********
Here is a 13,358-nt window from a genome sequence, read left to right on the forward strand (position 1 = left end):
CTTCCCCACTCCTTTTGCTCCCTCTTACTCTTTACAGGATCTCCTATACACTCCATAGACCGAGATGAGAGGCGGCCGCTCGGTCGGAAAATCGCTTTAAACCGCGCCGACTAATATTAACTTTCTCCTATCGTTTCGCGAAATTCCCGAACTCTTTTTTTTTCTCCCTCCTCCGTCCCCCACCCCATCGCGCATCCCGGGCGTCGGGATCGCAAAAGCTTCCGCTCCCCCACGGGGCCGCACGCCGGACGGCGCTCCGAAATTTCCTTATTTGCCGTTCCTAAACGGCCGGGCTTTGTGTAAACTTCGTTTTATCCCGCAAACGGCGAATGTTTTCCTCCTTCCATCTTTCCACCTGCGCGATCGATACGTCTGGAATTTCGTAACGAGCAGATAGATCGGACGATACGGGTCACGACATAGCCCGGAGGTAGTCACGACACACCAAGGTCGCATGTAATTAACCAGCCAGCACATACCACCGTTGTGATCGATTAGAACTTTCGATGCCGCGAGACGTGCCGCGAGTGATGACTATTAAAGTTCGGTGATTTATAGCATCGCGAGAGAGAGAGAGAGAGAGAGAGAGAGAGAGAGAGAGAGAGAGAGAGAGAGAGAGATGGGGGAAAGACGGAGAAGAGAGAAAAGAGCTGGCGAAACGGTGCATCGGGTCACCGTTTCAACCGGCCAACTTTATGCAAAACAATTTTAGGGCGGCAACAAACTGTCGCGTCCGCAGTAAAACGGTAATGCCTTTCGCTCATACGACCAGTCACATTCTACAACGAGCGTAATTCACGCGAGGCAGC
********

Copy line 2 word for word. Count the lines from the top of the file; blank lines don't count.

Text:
CTTCCCCACTCCTTTTGCTCCCTCTTACTCTTTACAGGATCTCCTATACACTCCATAGACCGAGATGAGAGGCGGCCGCTCGGTCGGAAAATCGCTTTAAACCGCGCCGACTAATATTAACTTTCTCCTATCGTTTCGCGAAATTCCCGAACTCTTTTTTTTTCTCCCTCCTCCGTCCCCCACCCCATCGCGCATCCCGGGCGTCGGGATCGCAAAAGCTTCCGCTCCCCCACGGGGCCGCACGCCGGACGGCGCTCCGAAATTTCCTTATTTGCCGTTCCTAAACGGCCGGGCTTTGTGTAAACTTCGTTTTATCCCGCAAACGGCGAATGTTTTCCTCCTTCCATCTTTCCACCTGCGCGATCGATACGTCTGGAATTTCGTAACGAGCAGATAGATCGGACGATACGGGTCACGACATAGCCCGGAGGTAGTCACGACACACCAAGGTCGCATGTAATTAACCAGCCAGCACATACCACCGTTGTGATCGATTAGAACTTTCGATGCCGCGAGACGTGCCGCGAGTGATGACTATTAAAGTTCGGTGATTTATAGCATCGCGAGAGAGAGAGAGAGAGAGAGAGAGAGAGAGAGAGAGAGAGAGAGAGAGAGAGAGATGGGGGAAAGACGGAGAAGAGAGAAAAGAGCTGGCGAAACGGTGCATCGGGTCACCGTTTCAACCGGCCAACTTTATGCAAAACAATTTTAGGGCGGCAACAAACTGTCGCGTCCGCAGTAAAACGGTAATGCCTTTCGCTCATACGACCAGTCACATTCTACAACGAGCGTAATTCACGCGAGGCAGC